Biased truth about objectivity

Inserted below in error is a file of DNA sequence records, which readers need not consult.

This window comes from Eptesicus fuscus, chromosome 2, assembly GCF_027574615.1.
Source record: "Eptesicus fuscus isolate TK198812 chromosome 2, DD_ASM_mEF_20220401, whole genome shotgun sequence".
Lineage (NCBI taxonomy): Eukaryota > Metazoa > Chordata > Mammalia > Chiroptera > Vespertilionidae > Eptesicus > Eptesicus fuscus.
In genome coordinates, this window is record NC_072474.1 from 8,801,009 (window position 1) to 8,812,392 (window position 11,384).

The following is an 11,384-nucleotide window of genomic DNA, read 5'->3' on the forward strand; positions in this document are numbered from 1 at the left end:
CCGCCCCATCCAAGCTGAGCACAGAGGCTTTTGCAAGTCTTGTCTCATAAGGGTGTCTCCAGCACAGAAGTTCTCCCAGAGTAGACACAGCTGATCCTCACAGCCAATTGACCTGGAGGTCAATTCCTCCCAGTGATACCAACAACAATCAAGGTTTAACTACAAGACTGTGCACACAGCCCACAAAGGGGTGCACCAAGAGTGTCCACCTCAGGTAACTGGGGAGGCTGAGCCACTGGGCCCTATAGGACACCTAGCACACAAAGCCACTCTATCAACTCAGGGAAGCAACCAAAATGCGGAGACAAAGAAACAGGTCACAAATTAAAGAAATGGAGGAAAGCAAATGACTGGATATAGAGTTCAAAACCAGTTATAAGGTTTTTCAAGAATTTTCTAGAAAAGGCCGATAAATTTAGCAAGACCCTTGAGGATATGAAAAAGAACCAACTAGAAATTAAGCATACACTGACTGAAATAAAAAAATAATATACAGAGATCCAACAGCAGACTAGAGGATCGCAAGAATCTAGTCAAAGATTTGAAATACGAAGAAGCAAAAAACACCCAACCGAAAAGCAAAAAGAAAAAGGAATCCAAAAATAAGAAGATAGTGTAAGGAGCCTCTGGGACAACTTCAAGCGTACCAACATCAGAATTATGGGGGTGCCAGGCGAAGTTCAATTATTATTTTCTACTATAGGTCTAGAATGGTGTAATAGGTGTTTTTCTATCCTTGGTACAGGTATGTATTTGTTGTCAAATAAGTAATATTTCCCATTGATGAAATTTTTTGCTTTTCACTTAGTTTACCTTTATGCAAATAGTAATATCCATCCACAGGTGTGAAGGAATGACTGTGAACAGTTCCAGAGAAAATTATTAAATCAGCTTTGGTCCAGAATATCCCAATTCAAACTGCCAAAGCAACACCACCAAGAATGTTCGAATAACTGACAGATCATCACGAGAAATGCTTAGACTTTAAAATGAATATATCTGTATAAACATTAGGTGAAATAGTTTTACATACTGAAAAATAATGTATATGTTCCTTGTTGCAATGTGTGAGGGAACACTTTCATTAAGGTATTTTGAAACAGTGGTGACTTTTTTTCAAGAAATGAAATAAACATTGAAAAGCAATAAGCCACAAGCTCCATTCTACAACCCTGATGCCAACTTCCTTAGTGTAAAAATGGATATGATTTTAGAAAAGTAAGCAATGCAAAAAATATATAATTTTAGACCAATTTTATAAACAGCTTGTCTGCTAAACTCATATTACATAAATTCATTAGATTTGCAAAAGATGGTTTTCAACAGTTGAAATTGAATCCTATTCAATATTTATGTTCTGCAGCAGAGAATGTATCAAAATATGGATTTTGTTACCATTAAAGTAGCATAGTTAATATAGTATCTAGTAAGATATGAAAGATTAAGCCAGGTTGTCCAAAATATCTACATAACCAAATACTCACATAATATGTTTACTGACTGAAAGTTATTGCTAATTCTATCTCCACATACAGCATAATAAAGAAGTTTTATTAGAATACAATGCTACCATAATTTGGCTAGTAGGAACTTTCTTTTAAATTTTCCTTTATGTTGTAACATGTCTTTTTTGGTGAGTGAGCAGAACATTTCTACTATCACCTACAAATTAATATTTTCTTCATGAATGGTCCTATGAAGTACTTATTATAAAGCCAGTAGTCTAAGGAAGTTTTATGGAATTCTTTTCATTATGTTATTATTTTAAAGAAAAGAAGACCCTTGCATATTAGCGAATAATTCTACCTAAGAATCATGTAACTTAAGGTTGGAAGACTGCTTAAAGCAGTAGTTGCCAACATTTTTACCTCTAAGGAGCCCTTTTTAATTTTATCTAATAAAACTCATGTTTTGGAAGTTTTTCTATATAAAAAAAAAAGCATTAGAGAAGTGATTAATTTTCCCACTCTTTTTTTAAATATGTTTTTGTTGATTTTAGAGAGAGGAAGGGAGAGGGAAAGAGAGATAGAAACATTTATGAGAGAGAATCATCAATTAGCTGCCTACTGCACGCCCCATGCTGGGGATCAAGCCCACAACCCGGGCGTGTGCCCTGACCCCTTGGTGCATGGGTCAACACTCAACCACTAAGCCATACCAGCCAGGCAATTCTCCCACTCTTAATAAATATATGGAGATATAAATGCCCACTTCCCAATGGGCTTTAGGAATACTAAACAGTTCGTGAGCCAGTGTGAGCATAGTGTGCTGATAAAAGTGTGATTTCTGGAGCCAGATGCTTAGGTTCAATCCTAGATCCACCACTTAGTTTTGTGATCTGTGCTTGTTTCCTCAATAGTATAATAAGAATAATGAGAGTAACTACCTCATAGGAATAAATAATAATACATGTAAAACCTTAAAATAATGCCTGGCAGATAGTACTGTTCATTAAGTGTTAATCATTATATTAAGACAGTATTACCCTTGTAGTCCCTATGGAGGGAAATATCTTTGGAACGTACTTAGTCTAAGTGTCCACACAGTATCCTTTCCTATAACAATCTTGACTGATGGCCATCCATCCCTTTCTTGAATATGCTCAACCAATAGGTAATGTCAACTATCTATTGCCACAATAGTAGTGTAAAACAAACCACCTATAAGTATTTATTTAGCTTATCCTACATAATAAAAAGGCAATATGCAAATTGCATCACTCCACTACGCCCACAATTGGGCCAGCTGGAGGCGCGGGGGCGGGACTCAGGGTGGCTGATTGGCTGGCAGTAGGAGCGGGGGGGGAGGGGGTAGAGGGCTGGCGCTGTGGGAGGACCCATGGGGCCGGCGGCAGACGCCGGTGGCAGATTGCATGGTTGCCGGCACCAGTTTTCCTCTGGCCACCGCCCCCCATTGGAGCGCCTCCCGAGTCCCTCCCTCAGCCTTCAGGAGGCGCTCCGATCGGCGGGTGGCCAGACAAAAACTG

Someone ratted on me.This dude wrote a letter to the editor of one of the publications I’ve been freelancing for and accused me of finagling a free pass from the Skico in exchange for a story I wrote about Aspen. My editor said they could not verify the identity of the person who wrote the letter, which means the chicken butt used a pseudonym. Whether I paid double full retail for my pass or gave one of the higher-ups a B.J. for a half-day lift ticket really isn’t the point. As far as said publication is concerned, it’s about ethics. As you might imagine, ethics is not a topic with which I am very familiar. The whole deal with reporting for newspapers is you’re supposed to be objective. They really believe it’s possible to tell the unbiased truth, or at least some version of it.But I come from the magazine biz, and the publications I worked for didn’t make any attempt to even feign objectivity. Forget about quality journalism or objective reporting. They wanted to sell ads. As a magazine journalist, “comp” was my middle name. I was wined and dined and flown around and put in the best hotel rooms and offered free spa treatments. There was always a glass of wine and a fruit basket upon arrival with a nice note welcoming me and informing me of all the ways I would be spoiled during my stay. Boxes of free gear often appeared on my doorstep unsolicited, sometimes by FedEx. My magazine editors applauded my ability to drum up free stuff. The words “small budget” never deterred me from getting that cherished assignment. “No” did not mean “no.” It meant “go bark up someone else’s tree and report back to me when they give you the money.”Just recently I did a piece for a magazine that sent me a list of sources they “recommended” I use for the story. Turns out I was required to use all of them. “They are our advertisers,” the editor said. “If you don’t use them all, someone is going to get really mad at us and pull their ads.” Never mind that none of them wanted to call me back and made me miss the deadline.A few weeks ago I got a gig writing daily coverage of snowboarding during the X Games for expn.com, the event’s official website. I’m supposed to provide these “notes and quotes” that give readers a sense of the atmosphere and personality of the event. So I do my thing and call it like I see it.I overheard the commentator, Tina Dixon, ask someone if she looked fat. I thought it was sort of cute and funny since it’s pretty damn obvious to me that Dixon is the furthest thing from fat. She’s actually quite thin and has that long, straight blond hair I would kill for. She also happens to be married to Rob Campbell, the former editor of Snowboarder magazine, who has to be one of the coolest, most adorable men I have ever met in my life. You would think the girl might have a sense of humor about herself, considering she’s got it all, but nooooo. Her agent called my editors at expn.com and made them pull the quote off the website. “I was too tired to argue with her,” my editor said. “So we took it down.” The next day I wrote a story about the women’s superpipe snowboarding finals, which frankly was a total bore without the top athletes who pulled out at the last minute to save their energy for the Olympics. I compared it to a junior varsity soccer game back in high school. Sure, they’re all sweet, enthusiastic and full of potential. But they’re just not that good … yet.So I go into the production trailer and my other editor looks at me over his fancy-pants red-rimmed glasses and says, “Um, yeah. Well, you know. Here’s the thing. See.” I was struggling so hard not to roll my eyes that it physically hurt the muscles behind my lids. “It is our event. I mean, we do own it, so we do have to make it sound … good.”So I go from accused of being too biased to not being biased enough.Ever since Mr. Snitch or whoever the hell this person is started messing with my scene, I’ve been doing a little investigative journalism of my own. One friend of mine who owns a public relations firm told me she knows tons of journalists who accept free press trips and then do stories for more than one media outlet so they can blur the question about who pays (or who doesn’t pay, as the case may be). Another friend who used to work in the marketing department of a ski area told me she has “sold” ski passes to prominent journalists for a couple hundred dollars so they can say they paid for it. (Who pays for their ski pass and who doesn’t is not public record.)And it seems like ever since this happened to me I’ve been offered more free trips, free gear and more schmoozing opportunities than I have in years; and I’ve turned them all down. “But I already ordered a brand new GORE-TEX Marmot jacket in your size,” one publicist cooed. “Are you sure you don’t want to go on an all-expenses paid trip to go snorkeling in Belize?” another chided.I don’t want any part of any of it. At this point, my understanding of what it means to be a journalist is convoluted at best. Suffice it to say it’s in a million little pieces. Strange or not, I’d rather tell the truth the safe way and call it fiction.The Princess had a dream she murdered Jessica Simpson, and she is trying to cut back on reading so many celebrity tabloid magazines before she goes to bed. Send e-mail to firstname.lastname@example.org
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